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P50 Difficult Asthma Clinics: Are They Effective?
  1. I Macpherson,
  2. S Fielding,
  3. JG Douglas
  1. Chest Clinic C, Aberdeen Royal Infirmary, Aberdeen, UK

Abstract

Background “Difficult asthma” is defined as persistent symptoms and/or frequent exacerbations in patients with a diagnosis of asthma, despite treatment at step 4 or 5 of the BTS/SIGN guidelines1. “Difficult asthma” clinics have been set up in many UK hospitals, but there is no published evidence to suggest their effectiveness at reducing exacerbations or hospital admissions.

Aims To determine whether a regional difficult asthma clinic led to a reduction in prescription of oral steroid for exacerbations and a reduction in hospital admissions for asthma.

Methods A retrospective analysis of patients who attended this regional difficult asthma clinic between August 2009 and May 2013 was performed. Medical notes and GP letters were scrutinised to ascertain the number of hospital admissions two years before and two years after the first clinic appointment. For oral steroids, one year before and after was used. To compare these data Wilcoxon tests were used due to the skewed data.

Results For hospital admissions, data was available for 44 patients, mean (SD) age 44.2 (14.1) and 66% female. The median (inter-quartile range (IQR)) number of hospital admissions in the two years prior to clinic was 2 (0,3) compared to 0 (0,1) in the two years following clinic visit (p = 0.014). Oral steroid prescription data was available for 54 patients, mean (SD) age 43.5 (14.4), 70% female. The median (IQR) number of oral steroid courses required in the year prior to first clinic appointment was 6 (3.75,10), which reduced to 2 (0,4) in the year after first appointment (p < 0.001).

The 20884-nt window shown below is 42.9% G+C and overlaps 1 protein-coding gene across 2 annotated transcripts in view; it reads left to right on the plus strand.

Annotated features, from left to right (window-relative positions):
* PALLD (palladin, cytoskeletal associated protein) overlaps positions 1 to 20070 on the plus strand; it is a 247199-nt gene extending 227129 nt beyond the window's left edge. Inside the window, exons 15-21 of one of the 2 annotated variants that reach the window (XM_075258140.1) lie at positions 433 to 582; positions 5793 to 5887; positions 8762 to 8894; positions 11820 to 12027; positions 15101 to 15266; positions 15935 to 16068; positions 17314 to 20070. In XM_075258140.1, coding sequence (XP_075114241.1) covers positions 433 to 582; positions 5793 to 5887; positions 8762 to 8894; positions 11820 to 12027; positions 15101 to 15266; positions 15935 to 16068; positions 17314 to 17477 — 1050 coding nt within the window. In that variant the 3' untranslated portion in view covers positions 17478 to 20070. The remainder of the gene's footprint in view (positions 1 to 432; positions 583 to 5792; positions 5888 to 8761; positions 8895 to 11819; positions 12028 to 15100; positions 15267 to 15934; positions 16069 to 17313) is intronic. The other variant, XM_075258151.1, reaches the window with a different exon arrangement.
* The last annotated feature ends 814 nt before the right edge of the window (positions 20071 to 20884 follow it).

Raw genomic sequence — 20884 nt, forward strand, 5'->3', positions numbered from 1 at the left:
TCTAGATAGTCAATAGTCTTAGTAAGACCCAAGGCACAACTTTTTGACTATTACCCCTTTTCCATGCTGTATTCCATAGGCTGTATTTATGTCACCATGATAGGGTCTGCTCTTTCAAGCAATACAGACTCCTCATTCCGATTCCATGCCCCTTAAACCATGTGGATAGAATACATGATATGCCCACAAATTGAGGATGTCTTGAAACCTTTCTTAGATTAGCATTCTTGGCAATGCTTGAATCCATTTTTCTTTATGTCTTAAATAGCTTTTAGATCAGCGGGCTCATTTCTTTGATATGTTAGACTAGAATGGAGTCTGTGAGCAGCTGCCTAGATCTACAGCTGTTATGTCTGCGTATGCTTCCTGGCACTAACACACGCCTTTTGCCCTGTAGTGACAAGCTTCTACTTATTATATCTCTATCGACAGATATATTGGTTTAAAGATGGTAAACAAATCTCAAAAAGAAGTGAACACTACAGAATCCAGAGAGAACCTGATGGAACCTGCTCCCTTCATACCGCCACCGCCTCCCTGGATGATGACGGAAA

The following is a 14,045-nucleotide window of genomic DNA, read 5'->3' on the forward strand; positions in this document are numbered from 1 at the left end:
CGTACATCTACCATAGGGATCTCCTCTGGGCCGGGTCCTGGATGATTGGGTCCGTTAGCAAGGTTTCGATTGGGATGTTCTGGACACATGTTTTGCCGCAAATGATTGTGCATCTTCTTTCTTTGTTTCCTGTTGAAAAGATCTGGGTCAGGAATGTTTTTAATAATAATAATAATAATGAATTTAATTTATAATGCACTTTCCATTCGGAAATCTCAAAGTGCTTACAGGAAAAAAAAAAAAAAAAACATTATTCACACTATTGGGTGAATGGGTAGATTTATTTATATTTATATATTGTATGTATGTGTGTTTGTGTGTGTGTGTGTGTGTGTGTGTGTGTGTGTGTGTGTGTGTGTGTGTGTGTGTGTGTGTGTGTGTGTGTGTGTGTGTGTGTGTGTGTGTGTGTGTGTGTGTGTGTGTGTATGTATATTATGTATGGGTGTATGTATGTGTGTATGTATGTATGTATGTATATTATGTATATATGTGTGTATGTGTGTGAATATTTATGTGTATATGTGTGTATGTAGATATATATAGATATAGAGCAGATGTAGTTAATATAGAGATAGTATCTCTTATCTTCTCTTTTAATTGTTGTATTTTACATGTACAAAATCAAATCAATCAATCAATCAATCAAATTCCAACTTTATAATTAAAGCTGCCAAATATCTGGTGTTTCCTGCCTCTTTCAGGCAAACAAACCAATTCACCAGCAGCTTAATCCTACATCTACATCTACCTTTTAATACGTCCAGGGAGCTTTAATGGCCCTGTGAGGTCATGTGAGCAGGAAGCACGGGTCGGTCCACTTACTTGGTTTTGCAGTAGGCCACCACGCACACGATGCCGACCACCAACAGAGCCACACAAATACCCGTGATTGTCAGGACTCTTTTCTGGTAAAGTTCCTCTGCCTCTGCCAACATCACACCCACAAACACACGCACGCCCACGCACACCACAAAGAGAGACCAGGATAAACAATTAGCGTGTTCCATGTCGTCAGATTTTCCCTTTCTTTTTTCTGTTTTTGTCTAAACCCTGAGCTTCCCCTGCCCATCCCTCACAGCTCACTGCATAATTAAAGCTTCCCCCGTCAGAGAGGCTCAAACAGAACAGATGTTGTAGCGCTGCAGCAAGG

Conclusion Our regional difficult asthma clinic significantly reduced both hospital admissions for asthma two years after first clinic appointment and number of oral steroid prescriptions one year after first clinic appointment. This study, although small, highlights the benefit of such clinics to patients and the potential for the reduction in use of NHS resources. They should be encouraged in all major centres.

Reference

  1. Prys-Picard CO, Campbell SM, Ayres JG, Miles JF, Niven RM. Consensus Difficult Asthma Consortium UK. Defining and investigating difficult asthma: developing quality indicators. Respiratory Medicine 2006;100(7):1254–61

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